For Dr. Helen Dunnington, it is the small things that make her busy medical schedule worthwhile. “My favorite days are seeing a happy, satisfied patient: from delivering my patient’s baby, seeing a post-operative patient who is now pain free, or seeing a woman come in proudly stating she has lost weight and looking great.”
Dr. Dunnington is Assistant Professor of Obstetrics and Gynecology at Baylor College of Medicine and the ACOG District XI Junior Fellow Chair. She and the ACOG Junior Fellow officers are currently organizing the 3rd Advocacy Day to be held at the end of February. Each legislative session, medical students and Junior Fellows (residents, fellows, physicians recently graduated from residency) are invited to Austin to learn more about advocacy and meet with legislators or their staff members to discuss issues important in women’s health.
“I think the most pressing issue in women’s health in Texas right now is access to care. Specifically for well woman care, routine screening, and contraception. If we can improve access for care, we can improve women’s general health and help prevent other medical problems before they develop.”
Annual well-woman visits and routine screenings give OB-GYNs unique opportunities to build important relationships with their patients. “A special aspect of our field is that we may be the only physicians some women see on a regular basis. Whether we provide care through the course of a woman’s pregnancy or for a problem that may affect their quality of life. Hopefully we are helping them improve with lifestyle changes, medical or surgical management.”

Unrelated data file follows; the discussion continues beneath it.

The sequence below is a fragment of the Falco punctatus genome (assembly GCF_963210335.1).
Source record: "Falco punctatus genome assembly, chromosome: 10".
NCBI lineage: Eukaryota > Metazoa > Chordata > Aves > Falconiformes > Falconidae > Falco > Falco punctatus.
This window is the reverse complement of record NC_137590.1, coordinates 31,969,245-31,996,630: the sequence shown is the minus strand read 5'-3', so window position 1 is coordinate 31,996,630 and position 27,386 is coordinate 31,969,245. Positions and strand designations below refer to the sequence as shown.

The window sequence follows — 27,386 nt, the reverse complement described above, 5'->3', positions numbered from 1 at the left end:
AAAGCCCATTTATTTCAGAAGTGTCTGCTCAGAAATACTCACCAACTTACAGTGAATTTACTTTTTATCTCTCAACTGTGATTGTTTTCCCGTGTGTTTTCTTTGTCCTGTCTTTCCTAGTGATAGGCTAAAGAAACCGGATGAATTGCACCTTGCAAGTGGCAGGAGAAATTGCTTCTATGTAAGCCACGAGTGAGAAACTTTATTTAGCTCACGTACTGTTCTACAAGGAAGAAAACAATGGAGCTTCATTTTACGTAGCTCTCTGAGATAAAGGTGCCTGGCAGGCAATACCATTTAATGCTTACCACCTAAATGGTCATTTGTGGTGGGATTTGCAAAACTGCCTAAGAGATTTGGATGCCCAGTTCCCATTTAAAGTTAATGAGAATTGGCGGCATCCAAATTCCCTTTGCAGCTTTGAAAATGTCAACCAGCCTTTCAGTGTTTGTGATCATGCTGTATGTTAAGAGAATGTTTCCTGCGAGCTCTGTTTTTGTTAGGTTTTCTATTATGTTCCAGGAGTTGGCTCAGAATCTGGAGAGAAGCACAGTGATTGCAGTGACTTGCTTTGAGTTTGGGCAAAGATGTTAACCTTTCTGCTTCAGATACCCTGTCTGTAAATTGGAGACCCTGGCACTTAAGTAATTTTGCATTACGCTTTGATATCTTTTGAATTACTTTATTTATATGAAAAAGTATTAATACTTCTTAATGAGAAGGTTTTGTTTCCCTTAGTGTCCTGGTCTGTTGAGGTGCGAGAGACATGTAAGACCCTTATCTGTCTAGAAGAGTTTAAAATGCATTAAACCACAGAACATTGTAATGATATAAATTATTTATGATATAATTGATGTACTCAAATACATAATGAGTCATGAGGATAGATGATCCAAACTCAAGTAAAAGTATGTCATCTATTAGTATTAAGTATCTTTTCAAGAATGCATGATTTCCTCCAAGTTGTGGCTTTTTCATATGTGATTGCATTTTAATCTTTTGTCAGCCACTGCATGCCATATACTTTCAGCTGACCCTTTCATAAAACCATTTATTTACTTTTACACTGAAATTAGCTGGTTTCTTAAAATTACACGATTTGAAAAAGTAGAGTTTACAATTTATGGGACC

Dr. Dunnington says the most common questions she hears from patients are, “can I still exercise while I’m pregnant?” or at a well-woman exam, “I’ve gained weight, what can I do?” She says she enjoys addressing those questions because she believes fitness and a healthy diet are essential to a full life. “Most women can continue to exercise while pregnant, the key is to listen to what your body is telling you and staying hydrated with water. Sports where there is risk of hitting your stomach are a no-go for pregnancy, but many other activities including running, swimming, even cross-fit are still fine as long as approved by a woman’s physician based on her current pregnancy. As far as for weight loss, unfortunately there is no simple fix or magic pill. I often discuss with women her daily diet and activity level, and then suggest simple small changes to make the road to weight loss achievable.”